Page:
Why a section of the clergy and politicians are uneasy with Nairobi conference on population
| Nov 11th 2019 | 4 min read
Kenya will be hosting the International Conference on Population and Development (ICPD25) summit tomorrow in Nairobi amidst unease and anxiety from a section of political and religious leaders.
According to the National Council for Population Development, the country landed the opportunity to host the conference after she met the requirements and was viewed as an active member.
“Kenya is also a very active member of the FP2020 movement and has achieved remarkable progress by surpassing family planning targets and continuously seeking ways of improving the family planning program as a pathway towards the management of population growth and consequently attaining a quality life for its population,” a statement by the NCPD said.
But the hosting of the summit, which has 179 member countries has been riddled with protests.
On November 9, 2019, some religious leaders led by the Chairman of Kenya Catholic Church Bishops (KCCB) Phillip Anyolo expressed displeasure over the summit, arguing that it could be used to promote immorality.
“We reject the introduction of ideologies centered on gender and other alien practices that go against our African culture and our religious heritage,” said Archbishop Anyolo.
The discontent attracted the interest of President Uhuru Kenyatta who the critics that at no point will the organisers tolerate any other discourse apart from a discussion on the alleviation of Female Genital Mutilation and gender-based violence.
“Next week, we have visitors here who will discuss varied topics. We shall agree on issues of fighting gender-based violence and FGM, but if they bring issues against our African culture then we shall not agree with them,” said President Uhuru, in State House, Nairobi.
The Director of the National Council for Population and Development Josephine Mbae also quelled the alarm when she said that Kenya was only assessing whether objectives set in Cairo, Egypt, during the 1994 maiden summit were met.
“We are simply asking ourselves whether we have kept the promise that we made alongside 178 other countries in Cairo 25 years ago,” said Dr Mbae.
The 25th ICPD conference has been organised by Kenya and Denmark governments, under the partnership of United Nations Population Fund (UNPFA).
The information on ICPD website reveals that the initiative rides on a program that was endorsed by the 179 members.
It notes: “The Programme of Action called for all people to have access to comprehensive reproductive health care, including voluntary family planning, safe pregnancy and childbirth services, and the prevention and treatment of sexually transmitted infections.”
In explaining its origin, the ICPD says that the world was alarmed by low mortality rates in 1960s, therefore countries had to come together to configure various population control mechanisms.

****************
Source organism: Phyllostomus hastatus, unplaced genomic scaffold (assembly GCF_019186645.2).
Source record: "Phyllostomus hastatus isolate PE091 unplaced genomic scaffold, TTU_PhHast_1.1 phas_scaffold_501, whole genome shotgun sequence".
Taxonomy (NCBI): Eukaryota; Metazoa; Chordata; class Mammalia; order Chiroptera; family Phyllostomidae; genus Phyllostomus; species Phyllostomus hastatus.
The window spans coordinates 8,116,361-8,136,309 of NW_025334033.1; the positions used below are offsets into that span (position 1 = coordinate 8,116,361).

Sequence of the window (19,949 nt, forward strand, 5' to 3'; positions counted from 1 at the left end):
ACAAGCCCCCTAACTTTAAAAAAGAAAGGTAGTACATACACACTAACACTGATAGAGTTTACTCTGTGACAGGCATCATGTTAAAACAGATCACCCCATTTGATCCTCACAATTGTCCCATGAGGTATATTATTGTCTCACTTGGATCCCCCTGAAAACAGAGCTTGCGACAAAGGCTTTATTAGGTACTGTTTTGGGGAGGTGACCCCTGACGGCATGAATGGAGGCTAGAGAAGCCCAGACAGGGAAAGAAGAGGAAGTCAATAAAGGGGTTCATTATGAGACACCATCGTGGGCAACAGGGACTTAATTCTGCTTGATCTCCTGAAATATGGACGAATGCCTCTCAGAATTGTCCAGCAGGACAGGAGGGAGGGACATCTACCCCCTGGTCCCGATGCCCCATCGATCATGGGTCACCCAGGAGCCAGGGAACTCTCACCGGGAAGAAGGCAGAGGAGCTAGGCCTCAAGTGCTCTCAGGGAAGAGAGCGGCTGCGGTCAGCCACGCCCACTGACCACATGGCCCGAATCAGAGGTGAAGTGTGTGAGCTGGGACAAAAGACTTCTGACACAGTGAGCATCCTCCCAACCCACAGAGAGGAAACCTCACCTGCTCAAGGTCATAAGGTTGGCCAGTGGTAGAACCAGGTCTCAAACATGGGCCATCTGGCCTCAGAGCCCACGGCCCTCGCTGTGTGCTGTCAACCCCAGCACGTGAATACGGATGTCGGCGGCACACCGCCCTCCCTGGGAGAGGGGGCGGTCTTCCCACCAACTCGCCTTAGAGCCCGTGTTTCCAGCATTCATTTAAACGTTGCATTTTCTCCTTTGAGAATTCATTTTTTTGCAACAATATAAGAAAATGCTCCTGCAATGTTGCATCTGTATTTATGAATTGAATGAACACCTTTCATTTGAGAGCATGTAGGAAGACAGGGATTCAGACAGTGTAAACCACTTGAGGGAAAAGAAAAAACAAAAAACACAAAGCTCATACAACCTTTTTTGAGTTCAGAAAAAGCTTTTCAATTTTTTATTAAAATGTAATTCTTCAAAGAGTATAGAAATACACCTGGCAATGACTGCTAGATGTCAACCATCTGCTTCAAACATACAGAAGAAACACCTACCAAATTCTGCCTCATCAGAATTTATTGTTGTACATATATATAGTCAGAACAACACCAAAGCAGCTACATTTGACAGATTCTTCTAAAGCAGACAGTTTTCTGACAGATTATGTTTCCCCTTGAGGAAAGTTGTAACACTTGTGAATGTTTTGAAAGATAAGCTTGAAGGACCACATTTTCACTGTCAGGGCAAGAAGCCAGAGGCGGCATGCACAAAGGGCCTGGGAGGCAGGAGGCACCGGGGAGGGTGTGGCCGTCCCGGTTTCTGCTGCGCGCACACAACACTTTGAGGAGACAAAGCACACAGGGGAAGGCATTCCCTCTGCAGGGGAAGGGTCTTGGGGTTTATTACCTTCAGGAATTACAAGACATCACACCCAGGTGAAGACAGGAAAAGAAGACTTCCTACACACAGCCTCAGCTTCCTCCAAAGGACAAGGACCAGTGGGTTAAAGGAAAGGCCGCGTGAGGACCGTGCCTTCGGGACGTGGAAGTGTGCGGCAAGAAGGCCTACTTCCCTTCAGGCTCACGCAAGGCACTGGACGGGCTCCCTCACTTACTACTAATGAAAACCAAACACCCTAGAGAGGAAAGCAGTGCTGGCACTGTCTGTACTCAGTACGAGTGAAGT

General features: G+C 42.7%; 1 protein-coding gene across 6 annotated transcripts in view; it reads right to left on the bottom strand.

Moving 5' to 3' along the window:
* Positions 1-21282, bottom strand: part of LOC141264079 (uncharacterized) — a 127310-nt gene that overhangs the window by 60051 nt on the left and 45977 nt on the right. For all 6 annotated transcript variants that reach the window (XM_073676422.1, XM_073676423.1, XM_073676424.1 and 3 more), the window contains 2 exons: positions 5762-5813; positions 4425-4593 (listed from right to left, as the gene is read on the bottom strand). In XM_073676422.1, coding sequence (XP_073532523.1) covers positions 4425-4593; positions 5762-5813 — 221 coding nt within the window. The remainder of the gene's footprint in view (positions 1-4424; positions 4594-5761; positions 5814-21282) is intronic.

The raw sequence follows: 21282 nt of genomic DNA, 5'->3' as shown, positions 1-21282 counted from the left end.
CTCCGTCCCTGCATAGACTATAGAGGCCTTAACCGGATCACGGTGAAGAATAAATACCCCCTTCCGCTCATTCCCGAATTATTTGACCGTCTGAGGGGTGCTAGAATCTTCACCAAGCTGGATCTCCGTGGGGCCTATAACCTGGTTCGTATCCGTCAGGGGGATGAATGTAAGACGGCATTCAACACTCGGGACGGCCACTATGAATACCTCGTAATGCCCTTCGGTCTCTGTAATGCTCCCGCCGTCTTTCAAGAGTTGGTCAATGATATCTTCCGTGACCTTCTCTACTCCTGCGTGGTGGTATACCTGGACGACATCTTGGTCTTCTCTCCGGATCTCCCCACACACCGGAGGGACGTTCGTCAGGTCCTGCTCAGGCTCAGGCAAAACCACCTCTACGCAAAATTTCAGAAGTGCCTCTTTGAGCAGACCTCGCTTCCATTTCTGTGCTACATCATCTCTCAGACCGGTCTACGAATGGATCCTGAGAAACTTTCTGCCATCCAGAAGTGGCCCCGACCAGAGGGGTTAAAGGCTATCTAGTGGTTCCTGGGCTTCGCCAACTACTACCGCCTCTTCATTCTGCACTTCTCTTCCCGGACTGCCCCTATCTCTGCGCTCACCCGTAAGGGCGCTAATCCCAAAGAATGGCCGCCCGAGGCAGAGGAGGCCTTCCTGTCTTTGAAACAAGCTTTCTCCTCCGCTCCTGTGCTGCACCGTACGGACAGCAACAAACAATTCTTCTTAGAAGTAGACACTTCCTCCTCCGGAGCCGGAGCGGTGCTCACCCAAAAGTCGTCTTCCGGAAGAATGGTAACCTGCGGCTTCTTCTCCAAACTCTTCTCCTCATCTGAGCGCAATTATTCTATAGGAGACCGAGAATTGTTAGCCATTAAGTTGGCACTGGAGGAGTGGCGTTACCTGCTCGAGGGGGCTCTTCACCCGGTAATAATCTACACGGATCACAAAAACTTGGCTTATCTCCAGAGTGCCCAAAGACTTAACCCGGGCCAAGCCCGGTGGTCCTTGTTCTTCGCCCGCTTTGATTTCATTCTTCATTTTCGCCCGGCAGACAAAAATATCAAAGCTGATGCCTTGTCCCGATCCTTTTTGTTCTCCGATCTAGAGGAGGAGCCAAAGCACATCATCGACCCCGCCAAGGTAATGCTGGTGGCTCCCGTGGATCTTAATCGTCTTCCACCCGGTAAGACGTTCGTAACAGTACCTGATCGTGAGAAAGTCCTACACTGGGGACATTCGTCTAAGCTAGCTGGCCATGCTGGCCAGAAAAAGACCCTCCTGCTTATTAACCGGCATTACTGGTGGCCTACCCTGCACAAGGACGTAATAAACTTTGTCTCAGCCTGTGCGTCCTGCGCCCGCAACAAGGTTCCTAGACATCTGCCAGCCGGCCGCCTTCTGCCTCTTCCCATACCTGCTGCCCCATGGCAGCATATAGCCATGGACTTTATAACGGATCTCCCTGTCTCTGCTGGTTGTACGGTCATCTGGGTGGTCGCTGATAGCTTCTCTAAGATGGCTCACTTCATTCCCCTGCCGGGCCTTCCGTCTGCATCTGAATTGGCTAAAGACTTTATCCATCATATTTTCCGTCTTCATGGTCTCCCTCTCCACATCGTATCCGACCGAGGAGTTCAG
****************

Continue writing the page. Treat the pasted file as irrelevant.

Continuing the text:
“The ICPD Programme of Action brought the global community together and reflected a new consensus about response to population growth. It firmly established that the rights and dignity of individuals, rather than numerical population targets, were the best way for individuals to realize their own fertility goals,” it states.
The programme list on ICPD website indicates that the conference will include watching films such as ‘Standing on their Shoulders’, a South African piece depicting women’s struggle.
Other sessions will be about the Sexual and Reproductive Health and Rights Inclusion, Working Towards Zero Maternity, Ending Violence against Women and Girls and Equity in Access and Countering Discrimination.
Where is the problem?
It is issues like a session titled “Sexual and Reproductive Health and Rights: An essential element of Universal Health Coverage” that is causing goosebumps among conservative clergy and politicians.
It delves into issues such as upholding rights of minority groups, including the members of the LGBT.
“Marginalized groups, including minority ethnic groups, young people, unmarried people, lesbian, gay, bisexual, transgender and intersex people, people with disabilities, and the rural and urban poor continue to face barriers in accessing quality care. UHC provides a renewed opportunity to uphold their rights,” states the ICPD in the programme.
It further reveals that members will deliberate the progress made on delivering sexual and reproductive healthcare for the mentioned groups.
A session titled “Ending Unsafe Abortion by 2030: How do we get there?” will entail discussions on how to end deaths tied to unsafe abortions through exploring safe ways.
“The session will situate access to safe abortion as part of an essential SRHR package of interventions, and as a response to demands for choice and bodily autonomy. It will articulate unsafe abortion as a violent and harmful practice within the context of the medical abortion revolution and increasing anti-choice opposition,” it states.
Organizations such as Marie Stopes International, CRR, FIGO, the Guttmacher Institute, Right Here Right Now, SheDecides, UNFPA and WHO/HRP will be in attendance, the ICPD confirms.
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